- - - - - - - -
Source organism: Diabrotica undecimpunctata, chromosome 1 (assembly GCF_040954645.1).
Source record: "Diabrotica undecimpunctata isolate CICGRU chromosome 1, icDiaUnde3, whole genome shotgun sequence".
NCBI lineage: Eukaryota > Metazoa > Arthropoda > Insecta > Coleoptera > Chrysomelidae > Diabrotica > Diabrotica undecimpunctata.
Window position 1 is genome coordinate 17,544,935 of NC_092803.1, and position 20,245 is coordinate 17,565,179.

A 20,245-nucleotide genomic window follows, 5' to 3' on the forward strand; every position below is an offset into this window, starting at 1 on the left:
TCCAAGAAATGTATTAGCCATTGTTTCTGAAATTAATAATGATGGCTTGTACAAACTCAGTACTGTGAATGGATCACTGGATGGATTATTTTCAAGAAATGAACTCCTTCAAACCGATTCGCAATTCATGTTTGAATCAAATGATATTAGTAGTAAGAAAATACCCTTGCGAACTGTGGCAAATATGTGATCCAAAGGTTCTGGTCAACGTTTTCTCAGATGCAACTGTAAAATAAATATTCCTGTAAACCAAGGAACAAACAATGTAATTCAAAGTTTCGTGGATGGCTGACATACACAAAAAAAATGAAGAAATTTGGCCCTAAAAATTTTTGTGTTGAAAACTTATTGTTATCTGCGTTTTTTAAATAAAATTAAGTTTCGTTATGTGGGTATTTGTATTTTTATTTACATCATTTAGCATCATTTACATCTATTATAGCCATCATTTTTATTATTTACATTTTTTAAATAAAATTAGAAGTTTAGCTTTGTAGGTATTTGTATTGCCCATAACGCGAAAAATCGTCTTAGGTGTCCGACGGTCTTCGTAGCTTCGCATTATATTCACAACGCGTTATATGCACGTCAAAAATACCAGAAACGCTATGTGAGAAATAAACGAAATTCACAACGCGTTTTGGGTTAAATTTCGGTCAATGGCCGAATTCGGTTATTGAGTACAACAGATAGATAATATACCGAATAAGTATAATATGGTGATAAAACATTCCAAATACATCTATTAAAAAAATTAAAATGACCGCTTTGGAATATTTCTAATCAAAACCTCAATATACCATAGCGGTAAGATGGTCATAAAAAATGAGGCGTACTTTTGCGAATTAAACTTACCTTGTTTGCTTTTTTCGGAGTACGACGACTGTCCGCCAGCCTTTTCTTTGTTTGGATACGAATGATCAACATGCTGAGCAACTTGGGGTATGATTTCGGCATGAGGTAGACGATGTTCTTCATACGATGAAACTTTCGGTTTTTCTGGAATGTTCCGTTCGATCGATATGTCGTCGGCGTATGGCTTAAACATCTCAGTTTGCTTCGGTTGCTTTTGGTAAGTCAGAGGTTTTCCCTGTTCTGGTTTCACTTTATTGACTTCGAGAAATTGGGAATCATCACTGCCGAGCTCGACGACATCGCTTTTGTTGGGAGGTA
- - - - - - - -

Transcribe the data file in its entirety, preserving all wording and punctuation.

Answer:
Source organism: Diabrotica undecimpunctata, chromosome 1 (assembly GCF_040954645.1).
Source record: "Diabrotica undecimpunctata isolate CICGRU chromosome 1, icDiaUnde3, whole genome shotgun sequence".
NCBI lineage: Eukaryota > Metazoa > Arthropoda > Insecta > Coleoptera > Chrysomelidae > Diabrotica > Diabrotica undecimpunctata.
Window position 1 is genome coordinate 17,544,935 of NC_092803.1, and position 20,245 is coordinate 17,565,179.

A 20,245-nucleotide genomic window follows, 5' to 3' on the forward strand; every position below is an offset into this window, starting at 1 on the left:
TCCAAGAAATGTATTAGCCATTGTTTCTGAAATTAATAATGATGGCTTGTACAAACTCAGTACTGTGAATGGATCACTGGATGGATTATTTTCAAGAAATGAACTCCTTCAAACCGATTCGCAATTCATGTTTGAATCAAATGATATTAGTAGTAAGAAAATACCCTTGCGAACTGTGGCAAATATGTGATCCAAAGGTTCTGGTCAACGTTTTCTCAGATGCAACTGTAAAATAAATATTCCTGTAAACCAAGGAACAAACAATGTAATTCAAAGTTTCGTGGATGGCTGACATACACAAAAAAAATGAAGAAATTTGGCCCTAAAAATTTTTGTGTTGAAAACTTATTGTTATCTGCGTTTTTTAAATAAAATTAAGTTTCGTTATGTGGGTATTTGTATTTTTATTTACATCATTTAGCATCATTTACATCTATTATAGCCATCATTTTTATTATTTACATTTTTTAAATAAAATTAGAAGTTTAGCTTTGTAGGTATTTGTATTGCCCATAACGCGAAAAATCGTCTTAGGTGTCCGACGGTCTTCGTAGCTTCGCATTATATTCACAACGCGTTATATGCACGTCAAAAATACCAGAAACGCTATGTGAGAAATAAACGAAATTCACAACGCGTTTTGGGTTAAATTTCGGTCAATGGCCGAATTCGGTTATTGAGTACAACAGATAGATAATATACCGAATAAGTATAATATGGTGATAAAACATTCCAAATACATCTATTAAAAAAATTAAAATGACCGCTTTGGAATATTTCTAATCAAAACCTCAATATACCATAGCGGTAAGATGGTCATAAAAAATGAGGCGTACTTTTGCGAATTAAACTTACCTTGTTTGCTTTTTTCGGAGTACGACGACTGTCCGCCAGCCTTTTCTTTGTTTGGATACGAATGATCAACATGCTGAGCAACTTGGGGTATGATTTCGGCATGAGGTAGACGATGTTCTTCATACGATGAAACTTTCGGTTTTTCTGGAATGTTCCGTTCGATCGATATGTCGTCGGCGTATGGCTTAAACATCTCAGTTTGCTTCGGTTGCTTTTGGTAAGTCAGAGGTTTTCCCTGTTCTGGTTTCACTTTATTGACTTCGAGAAATTGGGAATCATCACTGCCGAGCTCGACGACATCGCTTTTGTTGGGAGGTA